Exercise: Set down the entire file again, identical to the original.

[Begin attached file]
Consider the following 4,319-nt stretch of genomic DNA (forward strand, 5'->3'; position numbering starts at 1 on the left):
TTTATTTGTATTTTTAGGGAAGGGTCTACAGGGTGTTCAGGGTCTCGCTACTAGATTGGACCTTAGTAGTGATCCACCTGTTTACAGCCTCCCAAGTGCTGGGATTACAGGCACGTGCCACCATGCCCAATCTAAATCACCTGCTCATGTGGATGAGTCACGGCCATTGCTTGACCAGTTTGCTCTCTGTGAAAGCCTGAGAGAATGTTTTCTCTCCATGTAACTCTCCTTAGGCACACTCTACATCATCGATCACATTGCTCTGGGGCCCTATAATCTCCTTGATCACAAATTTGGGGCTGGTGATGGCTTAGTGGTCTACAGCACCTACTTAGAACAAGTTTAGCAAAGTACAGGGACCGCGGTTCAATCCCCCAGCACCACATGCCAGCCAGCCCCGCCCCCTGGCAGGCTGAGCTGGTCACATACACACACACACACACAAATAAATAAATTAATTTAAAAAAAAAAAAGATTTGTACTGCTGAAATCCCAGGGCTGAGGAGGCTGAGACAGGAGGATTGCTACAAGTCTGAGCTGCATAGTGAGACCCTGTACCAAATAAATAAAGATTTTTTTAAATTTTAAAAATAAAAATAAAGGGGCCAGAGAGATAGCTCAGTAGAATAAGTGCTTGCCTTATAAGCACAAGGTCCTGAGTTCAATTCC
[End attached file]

Consider the following 4,319-nt stretch of genomic DNA (forward strand, 5'->3'; position numbering starts at 1 on the left):
TTTATTTGTATTTTTAGGGAAGGGTCTACAGGGTGTTCAGGGTCTCGCTACTAGATTGGACCTTAGTAGTGATCCACCTGTTTACAGCCTCCCAAGTGCTGGGATTACAGGCACGTGCCACCATGCCCAATCTAAATCACCTGCTCATGTGGATGAGTCACGGCCATTGCTTGACCAGTTTGCTCTCTGTGAAAGCCTGAGAGAATGTTTTCTCTCCATGTAACTCTCCTTAGGCACACTCTACATCATCGATCACATTGCTCTGGGGCCCTATAATCTCCTTGATCACAAATTTGGGGCTGGTGATGGCTTAGTGGTCTACAGCACCTACTTAGAACAAGTTTAGCAAAGTACAGGGACCGCGGTTCAATCCCCCAGCACCACATGCCAGCCAGCCCCGCCCCCTGGCAGGCTGAGCTGGTCACATACACACACACACACACAAATAAATAAATTAATTTAAAAAAAAAAAAGATTTGTACTGCTGAAATCCCAGGGCTGAGGAGGCTGAGACAGGAGGATTGCTACAAGTCTGAGCTGCATAGTGAGACCCTGTACCAAATAAATAAAGATTTTTTTAAATTTTAAAAATAAAAATAAAGGGGCCAGAGAGATAGCTCAGTAGAATAAGTGCTTGCCTTATAAGCACAAGGTCCTGAGTTCAATTCC